“Funding for care homes is ‘wrongly denied’ to thousands…
AT LEAST 15,000 sick and elderly Britons have been wrongly denied state funding for care home places in the past decade, a nationwide analysis has found – forcing their families to needlessly fork out a total of £30 million.
It is also revealed that most of those initially told by local NHS bosses they were ineligible for residential care funding were suffering life-limiting illnesses such as dementia.
In many cases, residents or their family members have been forced to sell their homes to foot the eye-watering bills, which can reach £6000 a month…”
– The Mail on Sunday (8/11/20)
Although this article was written a few months ago, it is just as relevant today and will resonate with the experience of many Care To Be Different readers whose spouse or relative may have missed out on their entitlement to a package of FREE-funded healthcare from the NHS – otherwise known as NHS Continuing Healthcare Funding (or ‘CHC’). The core essence of CHC is that NHS healthcare is “free at the point of delivery” – i.e when you need it, and this principle is enshrined in the National Framework for NHS Continuing Healthcare and NHS-funded Nursing Care (2018).
NHS Clinical Commissioning Groups (CCGs) carry out assessments to determine whether an individual may be eligible for CHC – a tax-free package of funded care provided by the NHS to people aged 18 and over, that is not means-tested and which pays for all of a resident’s care package (i.e. 100%), including their accommodation, whatever the care setting or care facility they are living in.
However, many thousands of people in England and Wales just don’t know that CHC even exists, or how to go about getting assessed to see if they, or their relative, meet the eligibility criteria for funding.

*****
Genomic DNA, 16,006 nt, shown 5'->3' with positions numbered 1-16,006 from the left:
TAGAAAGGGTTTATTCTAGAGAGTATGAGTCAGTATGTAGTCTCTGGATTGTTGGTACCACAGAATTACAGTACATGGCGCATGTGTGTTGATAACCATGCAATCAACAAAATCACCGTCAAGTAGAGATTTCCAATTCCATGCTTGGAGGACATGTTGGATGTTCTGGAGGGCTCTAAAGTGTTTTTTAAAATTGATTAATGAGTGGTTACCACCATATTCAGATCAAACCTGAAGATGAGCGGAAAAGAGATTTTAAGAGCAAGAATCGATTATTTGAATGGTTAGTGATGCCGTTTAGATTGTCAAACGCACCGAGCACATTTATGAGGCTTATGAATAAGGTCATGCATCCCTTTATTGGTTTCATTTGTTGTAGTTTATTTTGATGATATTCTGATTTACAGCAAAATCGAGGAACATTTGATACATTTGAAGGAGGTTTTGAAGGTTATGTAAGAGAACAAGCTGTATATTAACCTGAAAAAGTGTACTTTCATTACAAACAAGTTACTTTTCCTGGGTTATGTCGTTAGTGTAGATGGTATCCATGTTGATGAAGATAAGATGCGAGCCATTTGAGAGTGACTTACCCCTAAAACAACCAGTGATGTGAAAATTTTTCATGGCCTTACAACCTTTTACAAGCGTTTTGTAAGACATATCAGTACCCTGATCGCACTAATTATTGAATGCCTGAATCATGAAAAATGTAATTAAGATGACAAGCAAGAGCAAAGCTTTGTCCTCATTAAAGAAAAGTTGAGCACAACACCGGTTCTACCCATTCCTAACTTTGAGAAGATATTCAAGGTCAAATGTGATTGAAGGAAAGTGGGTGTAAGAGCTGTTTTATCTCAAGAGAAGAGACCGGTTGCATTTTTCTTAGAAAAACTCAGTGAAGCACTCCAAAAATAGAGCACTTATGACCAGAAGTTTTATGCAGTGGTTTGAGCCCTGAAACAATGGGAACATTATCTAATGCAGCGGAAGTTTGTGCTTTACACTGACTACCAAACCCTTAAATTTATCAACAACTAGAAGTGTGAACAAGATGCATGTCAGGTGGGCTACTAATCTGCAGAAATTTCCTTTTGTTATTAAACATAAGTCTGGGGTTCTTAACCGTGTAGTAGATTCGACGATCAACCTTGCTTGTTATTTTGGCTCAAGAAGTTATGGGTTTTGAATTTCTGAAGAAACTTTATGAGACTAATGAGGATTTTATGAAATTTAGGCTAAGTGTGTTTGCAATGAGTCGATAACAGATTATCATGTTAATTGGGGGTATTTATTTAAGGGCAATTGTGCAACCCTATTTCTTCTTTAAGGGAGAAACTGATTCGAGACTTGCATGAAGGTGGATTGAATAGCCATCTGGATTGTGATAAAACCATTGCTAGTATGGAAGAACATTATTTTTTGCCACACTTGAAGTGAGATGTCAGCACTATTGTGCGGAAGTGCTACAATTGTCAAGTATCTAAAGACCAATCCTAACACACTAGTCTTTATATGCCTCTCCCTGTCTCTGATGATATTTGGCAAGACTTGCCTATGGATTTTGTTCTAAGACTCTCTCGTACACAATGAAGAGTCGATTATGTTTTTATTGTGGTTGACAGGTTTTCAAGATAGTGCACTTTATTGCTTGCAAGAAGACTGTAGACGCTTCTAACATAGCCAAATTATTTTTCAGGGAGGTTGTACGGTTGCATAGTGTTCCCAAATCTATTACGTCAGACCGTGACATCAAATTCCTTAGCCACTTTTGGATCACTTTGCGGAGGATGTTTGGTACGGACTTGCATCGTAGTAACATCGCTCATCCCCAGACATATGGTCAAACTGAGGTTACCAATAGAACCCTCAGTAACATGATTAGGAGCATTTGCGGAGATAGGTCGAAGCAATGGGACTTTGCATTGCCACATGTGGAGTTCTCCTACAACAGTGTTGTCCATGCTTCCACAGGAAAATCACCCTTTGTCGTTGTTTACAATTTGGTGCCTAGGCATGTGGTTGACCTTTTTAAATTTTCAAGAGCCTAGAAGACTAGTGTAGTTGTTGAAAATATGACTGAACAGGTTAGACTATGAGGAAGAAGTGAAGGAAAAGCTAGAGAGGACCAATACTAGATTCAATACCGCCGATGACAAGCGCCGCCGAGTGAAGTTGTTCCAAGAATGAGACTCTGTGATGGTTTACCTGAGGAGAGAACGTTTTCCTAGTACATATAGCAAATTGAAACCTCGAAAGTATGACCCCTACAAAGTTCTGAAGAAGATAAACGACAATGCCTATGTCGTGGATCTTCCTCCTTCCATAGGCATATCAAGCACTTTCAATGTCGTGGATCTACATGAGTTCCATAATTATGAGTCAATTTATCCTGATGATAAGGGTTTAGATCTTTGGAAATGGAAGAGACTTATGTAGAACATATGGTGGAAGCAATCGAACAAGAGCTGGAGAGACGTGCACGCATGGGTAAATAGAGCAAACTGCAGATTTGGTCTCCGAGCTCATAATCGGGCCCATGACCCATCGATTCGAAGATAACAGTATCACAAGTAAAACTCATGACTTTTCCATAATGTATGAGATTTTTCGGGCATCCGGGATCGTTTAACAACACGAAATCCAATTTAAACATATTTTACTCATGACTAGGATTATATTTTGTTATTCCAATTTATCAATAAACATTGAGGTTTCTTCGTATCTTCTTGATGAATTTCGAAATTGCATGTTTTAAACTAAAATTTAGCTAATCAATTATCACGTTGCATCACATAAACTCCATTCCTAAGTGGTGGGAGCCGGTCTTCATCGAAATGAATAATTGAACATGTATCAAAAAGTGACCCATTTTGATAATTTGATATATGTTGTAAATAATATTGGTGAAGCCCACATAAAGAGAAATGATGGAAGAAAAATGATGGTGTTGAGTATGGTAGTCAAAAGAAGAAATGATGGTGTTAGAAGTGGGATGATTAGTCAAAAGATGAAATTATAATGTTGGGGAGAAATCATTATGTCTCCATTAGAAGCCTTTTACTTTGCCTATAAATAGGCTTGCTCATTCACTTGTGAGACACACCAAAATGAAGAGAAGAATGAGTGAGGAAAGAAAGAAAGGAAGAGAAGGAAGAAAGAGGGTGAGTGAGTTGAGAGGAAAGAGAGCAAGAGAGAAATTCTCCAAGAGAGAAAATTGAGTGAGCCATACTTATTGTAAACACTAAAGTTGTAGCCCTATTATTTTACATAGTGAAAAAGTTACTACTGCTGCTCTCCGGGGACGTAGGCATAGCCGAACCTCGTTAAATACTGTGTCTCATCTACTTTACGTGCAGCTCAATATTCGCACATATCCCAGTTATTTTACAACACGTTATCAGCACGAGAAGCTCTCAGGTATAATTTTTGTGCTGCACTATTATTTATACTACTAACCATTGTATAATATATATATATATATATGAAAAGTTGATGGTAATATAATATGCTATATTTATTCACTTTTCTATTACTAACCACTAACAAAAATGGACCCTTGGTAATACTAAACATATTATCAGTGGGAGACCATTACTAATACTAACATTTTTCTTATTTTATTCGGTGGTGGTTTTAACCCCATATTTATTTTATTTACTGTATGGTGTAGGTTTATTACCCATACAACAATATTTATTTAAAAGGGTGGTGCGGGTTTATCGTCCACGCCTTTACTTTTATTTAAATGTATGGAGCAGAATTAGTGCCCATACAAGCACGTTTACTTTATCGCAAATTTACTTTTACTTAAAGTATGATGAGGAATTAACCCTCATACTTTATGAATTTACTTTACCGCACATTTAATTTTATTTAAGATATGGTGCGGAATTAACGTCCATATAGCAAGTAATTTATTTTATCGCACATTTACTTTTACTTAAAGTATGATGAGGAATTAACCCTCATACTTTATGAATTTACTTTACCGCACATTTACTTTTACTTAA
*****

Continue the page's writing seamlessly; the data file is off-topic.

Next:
We hear from families who have been given incorrect or misleading information at the outset which has dissuaded them from making an application for CHC; whilst others who have been turned down by CCGs for CHC Funding, have been subjected to incorrect or flawed decision-making, misinterpretation or misapplication of National Framework’s prescribed assessment process. These negative outcomes have resulted in many thousands of families needlessly paying for care which could and should have been funded in full by their CCG.
Families who manage to successfully secure CHC often tell us of the huge relief and stress lifted off their shoulders, knowing that their relative’s care (home) fees will be met by the NHS and that their life-time savings will not be eroded to pay for monthly care fees.
However, commonly, the realisation comes too late, usually after their relative’s home has already been sold to pay for their care, or sadly after they have passed away. Whilst a retrospective claim can, of course, be made (within certain time limits), wouldn’t it have been far more expedient if their local CCG or care home had offered to arrange an assessment for CHC at the outset or as the individual’s needs became more complex or challenging? Such proactive steps could have saved the family a fortune in care fees. Remember CHC is free at the point of delivery.
Part of the problem is general ignorance amongst the public who have no idea that CHC Funding even exists!
After all, CCGs don’t volunteer that CHC Funding is potentially available because funding for care comes out of their budget. Care homes don’t often let on about it either, as they can usually charge a self-funding, private paying patient far more than the fixed ‘bed’ rate the CCG will pay them for an individual’s care. So, many thousands of families are blissfully unaware of this pot of free NHS funded care, and needlessly sell their home believing that this is their only option. And, even those who do know or happen to chance upon CHC, struggle to navigate the complex assessment and appeal process or really understand the eligibility criteria set out in the NHS National Framework For Continuing Healthcare Funding.
Make no mistake, the bar to obtaining CHC Funding is set very high, and families often tell us how they felt daunted, out of their depth and overawed by the whole CHC assessment process. Assessments are anxious times for families as the outcome will determine who pays for their relative’s care. Matters are compounded by inherent inconsistencies in interpretation and application of the CHC assessment criteria in the National Framework guidance. Such inconsistency and variance between CCGs throughout the country can result in a wide disparity of outcomes as to who gets CHC and who doesn’t.